Mary eventually attained a reasonably desired positioning for herself by becoming Mrs. Charles Musgrove, "but Anne, with an elegance of mind and sweetness of character, which must have placed her high with any people of real understanding, was nobody with either father or sister: her word had no weight; her convenience was always to give way; -she was only Anne." But to Lady Russell, only Anne held the spirit of her mother within her countenance and nature, or at least to a revivable quality.
Sir Walter's hopes of a gaining marriage, he left upon the shoulders of Elizabeth, as Anne, though of delicate features and dark, calm eyes; was different in proportion than himself, so he therefore allayed her as of lesser quality and of no consideration. And Mary, who had married a man of equitable match, Sir Walter deemed to be a wash out.
Elizabeth was quite in bloom at the age of nine and twenty. But a weariness regarding a lack of conjugal matters in her life began to take a toll as for, "thirteen years had seen her mistress of Kellynch Hall, presiding and directing with a self-possession and derision which could never have given her the idea of her being younger than she was. For thirteen years, she had been doing the honors..."
Upon Elizabeth's disappointments on the marriage front was added the burden of her father's financial conditioning, as the estate was still of solid founding but while, "Lady Elliot lived, there had been method, moderation, and economy, which had kept him within his income; but with her had died all such right-mindedness, and from that period he had been constantly exceeding it." Neither Elizabeth nor her father wanted to regain sound financial stature without losing a singular propensity for comfort and vanity that lay within the tides of their estate.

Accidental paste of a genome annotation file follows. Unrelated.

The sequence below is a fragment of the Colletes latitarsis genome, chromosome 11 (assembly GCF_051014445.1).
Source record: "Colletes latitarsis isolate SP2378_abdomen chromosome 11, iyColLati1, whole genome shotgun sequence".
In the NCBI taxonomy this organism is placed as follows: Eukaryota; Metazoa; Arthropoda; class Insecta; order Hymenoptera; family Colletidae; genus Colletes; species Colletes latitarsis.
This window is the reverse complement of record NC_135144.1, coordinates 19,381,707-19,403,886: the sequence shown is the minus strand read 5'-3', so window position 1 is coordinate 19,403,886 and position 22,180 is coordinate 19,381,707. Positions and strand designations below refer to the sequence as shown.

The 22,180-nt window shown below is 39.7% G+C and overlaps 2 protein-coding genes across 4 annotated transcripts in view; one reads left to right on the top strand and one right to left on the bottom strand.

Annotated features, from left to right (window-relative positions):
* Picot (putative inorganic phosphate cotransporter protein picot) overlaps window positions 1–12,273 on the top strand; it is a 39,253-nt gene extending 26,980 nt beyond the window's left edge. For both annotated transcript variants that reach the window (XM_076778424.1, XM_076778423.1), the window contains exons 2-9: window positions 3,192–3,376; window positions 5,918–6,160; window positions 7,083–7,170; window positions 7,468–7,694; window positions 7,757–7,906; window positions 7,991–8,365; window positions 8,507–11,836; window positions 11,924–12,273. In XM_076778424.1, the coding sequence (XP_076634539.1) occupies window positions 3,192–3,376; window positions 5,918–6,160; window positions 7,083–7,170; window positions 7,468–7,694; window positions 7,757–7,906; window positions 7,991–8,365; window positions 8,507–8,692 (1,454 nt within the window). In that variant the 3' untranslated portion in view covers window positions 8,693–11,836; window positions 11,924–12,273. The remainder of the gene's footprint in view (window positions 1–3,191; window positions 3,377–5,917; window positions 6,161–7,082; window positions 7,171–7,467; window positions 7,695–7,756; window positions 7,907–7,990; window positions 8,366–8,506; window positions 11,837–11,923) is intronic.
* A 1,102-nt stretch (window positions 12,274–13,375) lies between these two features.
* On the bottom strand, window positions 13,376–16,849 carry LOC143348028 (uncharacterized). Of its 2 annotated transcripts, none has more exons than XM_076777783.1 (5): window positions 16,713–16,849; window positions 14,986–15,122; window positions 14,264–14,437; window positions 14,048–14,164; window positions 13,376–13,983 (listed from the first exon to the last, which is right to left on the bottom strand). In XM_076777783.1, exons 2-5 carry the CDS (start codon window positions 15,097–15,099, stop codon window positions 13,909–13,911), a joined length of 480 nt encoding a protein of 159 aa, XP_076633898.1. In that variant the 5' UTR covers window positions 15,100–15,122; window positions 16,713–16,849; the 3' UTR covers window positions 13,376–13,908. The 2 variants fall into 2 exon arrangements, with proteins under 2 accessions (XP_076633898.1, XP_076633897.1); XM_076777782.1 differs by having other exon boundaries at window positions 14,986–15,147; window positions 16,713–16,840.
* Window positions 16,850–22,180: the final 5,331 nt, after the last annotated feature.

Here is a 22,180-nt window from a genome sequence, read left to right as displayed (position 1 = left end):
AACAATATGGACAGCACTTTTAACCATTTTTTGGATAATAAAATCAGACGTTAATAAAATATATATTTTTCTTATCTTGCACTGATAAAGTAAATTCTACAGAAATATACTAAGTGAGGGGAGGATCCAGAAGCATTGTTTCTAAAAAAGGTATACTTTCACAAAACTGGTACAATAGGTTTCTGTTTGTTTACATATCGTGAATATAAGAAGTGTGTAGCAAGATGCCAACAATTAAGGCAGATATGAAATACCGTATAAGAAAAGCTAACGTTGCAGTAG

"Mr. Shepherd, a civil cautious lawyer," was also an agent of Sir Walter's and did not want to become involved, either personally or professionally with markdowns of the estate. So, he as graciously as possible, in order to lessen the ruffles of the tide, begged recommendation of Lady Russell to the cause, one she took on with alacrity and due diligence such as her sound yet not particularly speedy mind would find footing with.
Lady Russell also did what no one else thought to do. She consulted Anne, who quickly made whole hearted changes and extensions to Lady Russell's list of markdowns and reductions upon the estate with the interest in mind that a loss of a pair of horses was just as well as the loss of one horse to the vain sensibilities of Elizabeth and her father.
Next, came the question of what to do with the estate itself. The Elliot family regardless of any Baronetage could no longer afford to live there but must rent the place out while residing in less ornate quarters. Outings to London were out of the question.
Mr. Shepherd did not trust Sir Elliot to live in London, and Sir Elliot would not hear of living in a marked down state within the same neighborhood. Anne did not want to leave Kellynch entirely, but her opinion was overturned by Lady Russell who sided with Anne's father on the claim that it just simply would not do to live under such lessened circumstances within the same realm of property as untoward riches were once so conveyed.